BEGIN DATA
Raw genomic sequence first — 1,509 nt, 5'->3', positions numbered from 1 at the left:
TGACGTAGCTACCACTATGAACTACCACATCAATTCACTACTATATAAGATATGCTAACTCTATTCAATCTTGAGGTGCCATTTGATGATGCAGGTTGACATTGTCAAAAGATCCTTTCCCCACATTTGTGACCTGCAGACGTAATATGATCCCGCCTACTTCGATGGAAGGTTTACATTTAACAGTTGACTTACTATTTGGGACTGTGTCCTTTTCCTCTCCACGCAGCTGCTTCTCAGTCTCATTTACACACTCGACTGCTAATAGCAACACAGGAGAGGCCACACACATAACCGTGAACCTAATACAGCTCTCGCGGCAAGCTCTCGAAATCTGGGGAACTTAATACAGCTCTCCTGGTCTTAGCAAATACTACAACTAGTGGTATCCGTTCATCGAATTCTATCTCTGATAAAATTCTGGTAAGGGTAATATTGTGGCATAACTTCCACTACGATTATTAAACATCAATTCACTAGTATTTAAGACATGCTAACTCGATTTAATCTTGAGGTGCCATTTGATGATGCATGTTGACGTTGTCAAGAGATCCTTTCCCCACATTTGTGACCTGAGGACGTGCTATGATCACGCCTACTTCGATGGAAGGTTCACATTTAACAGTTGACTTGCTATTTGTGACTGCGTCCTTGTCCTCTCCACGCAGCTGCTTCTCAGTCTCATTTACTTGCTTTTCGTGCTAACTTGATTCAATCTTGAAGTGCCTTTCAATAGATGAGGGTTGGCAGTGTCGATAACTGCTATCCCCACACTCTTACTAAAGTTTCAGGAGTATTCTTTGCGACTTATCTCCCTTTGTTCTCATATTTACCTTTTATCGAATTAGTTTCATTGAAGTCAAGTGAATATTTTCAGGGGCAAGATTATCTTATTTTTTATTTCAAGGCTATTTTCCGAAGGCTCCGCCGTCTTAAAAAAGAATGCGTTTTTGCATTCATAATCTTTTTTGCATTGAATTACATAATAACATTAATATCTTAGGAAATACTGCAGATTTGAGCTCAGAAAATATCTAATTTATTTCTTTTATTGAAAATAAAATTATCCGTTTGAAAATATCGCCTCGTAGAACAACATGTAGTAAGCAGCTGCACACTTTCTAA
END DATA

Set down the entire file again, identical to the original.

Raw genomic sequence first — 1,509 nt, 5'->3', positions numbered from 1 at the left:
TGACGTAGCTACCACTATGAACTACCACATCAATTCACTACTATATAAGATATGCTAACTCTATTCAATCTTGAGGTGCCATTTGATGATGCAGGTTGACATTGTCAAAAGATCCTTTCCCCACATTTGTGACCTGCAGACGTAATATGATCCCGCCTACTTCGATGGAAGGTTTACATTTAACAGTTGACTTACTATTTGGGACTGTGTCCTTTTCCTCTCCACGCAGCTGCTTCTCAGTCTCATTTACACACTCGACTGCTAATAGCAACACAGGAGAGGCCACACACATAACCGTGAACCTAATACAGCTCTCGCGGCAAGCTCTCGAAATCTGGGGAACTTAATACAGCTCTCCTGGTCTTAGCAAATACTACAACTAGTGGTATCCGTTCATCGAATTCTATCTCTGATAAAATTCTGGTAAGGGTAATATTGTGGCATAACTTCCACTACGATTATTAAACATCAATTCACTAGTATTTAAGACATGCTAACTCGATTTAATCTTGAGGTGCCATTTGATGATGCATGTTGACGTTGTCAAGAGATCCTTTCCCCACATTTGTGACCTGAGGACGTGCTATGATCACGCCTACTTCGATGGAAGGTTCACATTTAACAGTTGACTTGCTATTTGTGACTGCGTCCTTGTCCTCTCCACGCAGCTGCTTCTCAGTCTCATTTACTTGCTTTTCGTGCTAACTTGATTCAATCTTGAAGTGCCTTTCAATAGATGAGGGTTGGCAGTGTCGATAACTGCTATCCCCACACTCTTACTAAAGTTTCAGGAGTATTCTTTGCGACTTATCTCCCTTTGTTCTCATATTTACCTTTTATCGAATTAGTTTCATTGAAGTCAAGTGAATATTTTCAGGGGCAAGATTATCTTATTTTTTATTTCAAGGCTATTTTCCGAAGGCTCCGCCGTCTTAAAAAAGAATGCGTTTTTGCATTCATAATCTTTTTTGCATTGAATTACATAATAACATTAATATCTTAGGAAATACTGCAGATTTGAGCTCAGAAAATATCTAATTTATTTCTTTTATTGAAAATAAAATTATCCGTTTGAAAATATCGCCTCGTAGAACAACATGTAGTAAGCAGCTGCACACTTTCTAA